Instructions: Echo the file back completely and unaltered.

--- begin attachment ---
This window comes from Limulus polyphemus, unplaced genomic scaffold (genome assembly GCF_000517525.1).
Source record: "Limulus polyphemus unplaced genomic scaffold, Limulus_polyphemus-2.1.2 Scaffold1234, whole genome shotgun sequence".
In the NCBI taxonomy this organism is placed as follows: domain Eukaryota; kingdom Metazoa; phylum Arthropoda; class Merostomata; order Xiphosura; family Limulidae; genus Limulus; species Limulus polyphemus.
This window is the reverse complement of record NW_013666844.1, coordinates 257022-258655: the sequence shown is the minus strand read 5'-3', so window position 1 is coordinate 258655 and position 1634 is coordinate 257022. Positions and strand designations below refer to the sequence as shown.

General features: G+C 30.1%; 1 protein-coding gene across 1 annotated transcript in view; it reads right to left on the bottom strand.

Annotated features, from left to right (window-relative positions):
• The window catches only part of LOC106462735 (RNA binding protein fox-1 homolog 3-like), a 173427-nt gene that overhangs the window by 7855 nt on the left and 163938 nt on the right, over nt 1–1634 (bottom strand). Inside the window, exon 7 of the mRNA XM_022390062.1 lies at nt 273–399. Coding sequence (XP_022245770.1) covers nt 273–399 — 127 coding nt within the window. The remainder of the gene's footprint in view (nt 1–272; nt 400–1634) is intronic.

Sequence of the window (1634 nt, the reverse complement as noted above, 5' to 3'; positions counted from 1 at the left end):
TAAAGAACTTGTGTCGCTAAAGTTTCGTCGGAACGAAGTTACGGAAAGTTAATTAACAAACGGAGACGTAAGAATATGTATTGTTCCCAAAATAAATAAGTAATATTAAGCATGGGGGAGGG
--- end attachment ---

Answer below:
This window comes from Limulus polyphemus, unplaced genomic scaffold (genome assembly GCF_000517525.1).
Source record: "Limulus polyphemus unplaced genomic scaffold, Limulus_polyphemus-2.1.2 Scaffold1234, whole genome shotgun sequence".
In the NCBI taxonomy this organism is placed as follows: domain Eukaryota; kingdom Metazoa; phylum Arthropoda; class Merostomata; order Xiphosura; family Limulidae; genus Limulus; species Limulus polyphemus.
This window is the reverse complement of record NW_013666844.1, coordinates 257022-258655: the sequence shown is the minus strand read 5'-3', so window position 1 is coordinate 258655 and position 1634 is coordinate 257022. Positions and strand designations below refer to the sequence as shown.

General features: G+C 30.1%; 1 protein-coding gene across 1 annotated transcript in view; it reads right to left on the bottom strand.

Annotated features, from left to right (window-relative positions):
• The window catches only part of LOC106462735 (RNA binding protein fox-1 homolog 3-like), a 173427-nt gene that overhangs the window by 7855 nt on the left and 163938 nt on the right, over nt 1–1634 (bottom strand). Inside the window, exon 7 of the mRNA XM_022390062.1 lies at nt 273–399. Coding sequence (XP_022245770.1) covers nt 273–399 — 127 coding nt within the window. The remainder of the gene's footprint in view (nt 1–272; nt 400–1634) is intronic.

Sequence of the window (1634 nt, the reverse complement as noted above, 5' to 3'; positions counted from 1 at the left end):
TAAAGAACTTGTGTCGCTAAAGTTTCGTCGGAACGAAGTTACGGAAAGTTAATTAACAAACGGAGACGTAAGAATATGTATTGTTCCCAAAATAAATAAGTAATATTAAGCATGGGGGAGGG